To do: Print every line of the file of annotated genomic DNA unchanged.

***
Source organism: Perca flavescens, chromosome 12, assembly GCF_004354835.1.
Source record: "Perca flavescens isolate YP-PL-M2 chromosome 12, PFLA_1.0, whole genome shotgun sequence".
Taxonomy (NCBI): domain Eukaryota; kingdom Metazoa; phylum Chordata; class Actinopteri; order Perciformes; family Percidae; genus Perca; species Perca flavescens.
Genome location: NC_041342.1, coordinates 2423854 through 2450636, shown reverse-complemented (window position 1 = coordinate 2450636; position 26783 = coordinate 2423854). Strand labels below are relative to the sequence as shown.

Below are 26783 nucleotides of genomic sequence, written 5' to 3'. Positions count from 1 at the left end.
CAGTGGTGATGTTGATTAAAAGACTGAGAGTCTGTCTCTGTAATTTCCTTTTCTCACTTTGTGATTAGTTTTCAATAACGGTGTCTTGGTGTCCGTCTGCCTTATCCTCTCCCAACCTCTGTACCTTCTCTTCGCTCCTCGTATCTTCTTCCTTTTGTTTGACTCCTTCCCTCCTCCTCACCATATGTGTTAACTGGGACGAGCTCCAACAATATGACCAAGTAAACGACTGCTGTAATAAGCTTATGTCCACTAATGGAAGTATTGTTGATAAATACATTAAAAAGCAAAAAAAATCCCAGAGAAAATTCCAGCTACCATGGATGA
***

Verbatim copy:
Source organism: Perca flavescens, chromosome 12, assembly GCF_004354835.1.
Source record: "Perca flavescens isolate YP-PL-M2 chromosome 12, PFLA_1.0, whole genome shotgun sequence".
Taxonomy (NCBI): domain Eukaryota; kingdom Metazoa; phylum Chordata; class Actinopteri; order Perciformes; family Percidae; genus Perca; species Perca flavescens.
Genome location: NC_041342.1, coordinates 2423854 through 2450636, shown reverse-complemented (window position 1 = coordinate 2450636; position 26783 = coordinate 2423854). Strand labels below are relative to the sequence as shown.

Below are 26783 nucleotides of genomic sequence, written 5' to 3'. Positions count from 1 at the left end.
CAGTGGTGATGTTGATTAAAAGACTGAGAGTCTGTCTCTGTAATTTCCTTTTCTCACTTTGTGATTAGTTTTCAATAACGGTGTCTTGGTGTCCGTCTGCCTTATCCTCTCCCAACCTCTGTACCTTCTCTTCGCTCCTCGTATCTTCTTCCTTTTGTTTGACTCCTTCCCTCCTCCTCACCATATGTGTTAACTGGGACGAGCTCCAACAATATGACCAAGTAAACGACTGCTGTAATAAGCTTATGTCCACTAATGGAAGTATTGTTGATAAATACATTAAAAAGCAAAAAAAATCCCAGAGAAAATTCCAGCTACCATGGATGA